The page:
Once we had our new instructions, things went more smoothly in our canoe and there was some relief found. It was short lived and the worry sunk in again. As we neared the exit point, we approached two islands. We needed to stay to right of these islands, this was pointed out to the canoe leaders at the beginning of our paddle on Brule. We watched helplessly as my brother and his partner went to the left, in between the islands.
When paddling in strong winds and high waves the number one rule is to never turn your canoe. The best way to make a turn is to gradually guide your canoe nose to your destination without turning your canoe broadside to the waves. This being said, my brother is a beast on the water. As we all watch in horror as they went the wrong way, we felt powerless. And even more shocking was watching him turn that canoe 180 degrees and paddle against the wind and raging waves while his partner sat in the bow unable to assist. His canoeing strategies and general water knowhow has always astounded me, he is a natural on the water to say the least.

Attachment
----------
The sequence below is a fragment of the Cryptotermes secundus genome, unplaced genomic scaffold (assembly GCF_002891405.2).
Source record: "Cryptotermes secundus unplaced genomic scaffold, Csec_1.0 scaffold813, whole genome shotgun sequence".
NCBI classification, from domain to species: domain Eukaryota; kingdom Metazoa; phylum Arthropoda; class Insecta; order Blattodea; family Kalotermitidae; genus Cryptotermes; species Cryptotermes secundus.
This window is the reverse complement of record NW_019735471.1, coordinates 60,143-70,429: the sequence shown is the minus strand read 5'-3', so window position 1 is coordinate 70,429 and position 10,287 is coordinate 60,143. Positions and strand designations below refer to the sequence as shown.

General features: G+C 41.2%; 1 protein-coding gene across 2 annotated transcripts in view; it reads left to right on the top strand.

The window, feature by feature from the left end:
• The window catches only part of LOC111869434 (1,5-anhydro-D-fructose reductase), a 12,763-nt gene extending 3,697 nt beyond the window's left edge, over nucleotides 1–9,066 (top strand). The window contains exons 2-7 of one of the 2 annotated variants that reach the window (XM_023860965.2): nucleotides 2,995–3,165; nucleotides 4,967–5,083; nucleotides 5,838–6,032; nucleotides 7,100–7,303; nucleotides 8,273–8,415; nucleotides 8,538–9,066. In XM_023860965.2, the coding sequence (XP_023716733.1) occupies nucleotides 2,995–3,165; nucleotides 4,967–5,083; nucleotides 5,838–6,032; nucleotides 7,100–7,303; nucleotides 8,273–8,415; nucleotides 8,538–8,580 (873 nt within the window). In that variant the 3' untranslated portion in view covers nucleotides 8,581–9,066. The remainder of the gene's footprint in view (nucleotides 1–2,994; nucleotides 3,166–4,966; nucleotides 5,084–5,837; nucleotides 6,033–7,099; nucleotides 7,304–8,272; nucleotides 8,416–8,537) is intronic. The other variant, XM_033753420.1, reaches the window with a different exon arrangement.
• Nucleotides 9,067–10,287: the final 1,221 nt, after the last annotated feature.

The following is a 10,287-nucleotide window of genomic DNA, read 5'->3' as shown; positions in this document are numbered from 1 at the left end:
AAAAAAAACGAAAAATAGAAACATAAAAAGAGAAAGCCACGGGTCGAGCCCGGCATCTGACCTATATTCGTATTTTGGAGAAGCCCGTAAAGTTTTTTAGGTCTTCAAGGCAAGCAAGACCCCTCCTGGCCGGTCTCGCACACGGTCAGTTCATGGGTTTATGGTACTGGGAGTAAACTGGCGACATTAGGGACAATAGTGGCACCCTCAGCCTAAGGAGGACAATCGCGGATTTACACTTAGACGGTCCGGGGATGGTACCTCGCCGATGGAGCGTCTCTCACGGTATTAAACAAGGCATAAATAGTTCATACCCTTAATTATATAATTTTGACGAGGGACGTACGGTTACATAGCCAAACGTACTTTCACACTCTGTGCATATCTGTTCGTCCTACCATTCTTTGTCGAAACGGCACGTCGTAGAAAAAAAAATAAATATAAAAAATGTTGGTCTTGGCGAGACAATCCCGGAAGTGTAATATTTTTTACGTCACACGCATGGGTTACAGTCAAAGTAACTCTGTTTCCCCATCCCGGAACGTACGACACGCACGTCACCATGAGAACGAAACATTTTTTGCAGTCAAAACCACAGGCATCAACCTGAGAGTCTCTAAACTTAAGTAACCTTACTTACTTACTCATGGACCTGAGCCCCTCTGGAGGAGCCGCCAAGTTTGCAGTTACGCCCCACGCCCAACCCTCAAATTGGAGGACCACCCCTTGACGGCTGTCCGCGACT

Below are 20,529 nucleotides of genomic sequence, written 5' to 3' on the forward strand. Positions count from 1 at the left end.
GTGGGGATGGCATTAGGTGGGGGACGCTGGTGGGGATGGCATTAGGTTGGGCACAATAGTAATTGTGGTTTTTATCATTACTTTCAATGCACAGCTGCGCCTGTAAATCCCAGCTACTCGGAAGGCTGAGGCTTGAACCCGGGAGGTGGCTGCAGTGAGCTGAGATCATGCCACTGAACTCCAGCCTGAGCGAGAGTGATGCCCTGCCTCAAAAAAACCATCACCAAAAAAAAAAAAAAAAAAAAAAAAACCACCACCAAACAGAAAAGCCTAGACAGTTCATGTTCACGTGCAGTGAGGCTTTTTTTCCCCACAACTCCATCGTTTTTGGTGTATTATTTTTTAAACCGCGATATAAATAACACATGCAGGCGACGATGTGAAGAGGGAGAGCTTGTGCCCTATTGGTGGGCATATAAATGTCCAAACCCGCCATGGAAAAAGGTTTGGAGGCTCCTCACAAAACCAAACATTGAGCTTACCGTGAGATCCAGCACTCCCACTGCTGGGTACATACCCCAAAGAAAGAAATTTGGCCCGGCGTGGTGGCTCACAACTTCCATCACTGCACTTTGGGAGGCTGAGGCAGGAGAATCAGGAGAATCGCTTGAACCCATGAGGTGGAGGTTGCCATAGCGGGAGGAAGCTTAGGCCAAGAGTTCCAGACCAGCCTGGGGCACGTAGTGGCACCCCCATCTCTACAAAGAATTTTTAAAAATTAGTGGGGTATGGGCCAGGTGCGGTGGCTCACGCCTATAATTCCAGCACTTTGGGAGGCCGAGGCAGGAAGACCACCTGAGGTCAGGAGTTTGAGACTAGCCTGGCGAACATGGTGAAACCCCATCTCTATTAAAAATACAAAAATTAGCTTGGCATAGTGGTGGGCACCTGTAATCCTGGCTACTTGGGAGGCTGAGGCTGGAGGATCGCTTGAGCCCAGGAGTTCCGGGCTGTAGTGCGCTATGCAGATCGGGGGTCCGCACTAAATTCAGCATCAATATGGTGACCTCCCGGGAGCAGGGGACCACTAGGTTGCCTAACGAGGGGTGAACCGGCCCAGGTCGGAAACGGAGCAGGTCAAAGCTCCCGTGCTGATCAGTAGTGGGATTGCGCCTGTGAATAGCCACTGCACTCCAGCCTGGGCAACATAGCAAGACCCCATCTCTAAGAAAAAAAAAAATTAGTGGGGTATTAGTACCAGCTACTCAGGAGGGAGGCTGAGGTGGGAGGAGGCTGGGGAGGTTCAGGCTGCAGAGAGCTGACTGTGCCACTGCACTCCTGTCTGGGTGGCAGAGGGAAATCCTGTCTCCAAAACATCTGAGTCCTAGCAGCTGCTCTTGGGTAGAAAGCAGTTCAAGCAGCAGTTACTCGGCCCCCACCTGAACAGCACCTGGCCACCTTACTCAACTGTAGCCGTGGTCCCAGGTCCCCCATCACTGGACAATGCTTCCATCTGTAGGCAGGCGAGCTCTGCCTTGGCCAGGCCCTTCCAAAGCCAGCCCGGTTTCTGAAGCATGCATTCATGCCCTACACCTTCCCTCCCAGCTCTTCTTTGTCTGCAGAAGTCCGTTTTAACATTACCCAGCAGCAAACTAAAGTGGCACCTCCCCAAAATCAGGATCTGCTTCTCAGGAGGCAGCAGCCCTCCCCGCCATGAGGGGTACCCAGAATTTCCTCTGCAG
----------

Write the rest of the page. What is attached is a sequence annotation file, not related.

Safe at Last
If I have ever felt the need to kiss the earth, this would have been the time. Once we entered the bay where our exit point lay we were shielded from the wind. That graveled launch was the sweetest sight. We all celebrated with cheers and embraces. Bonus, this easy landing meant there wasn’t a gear loaded hike back to the truck.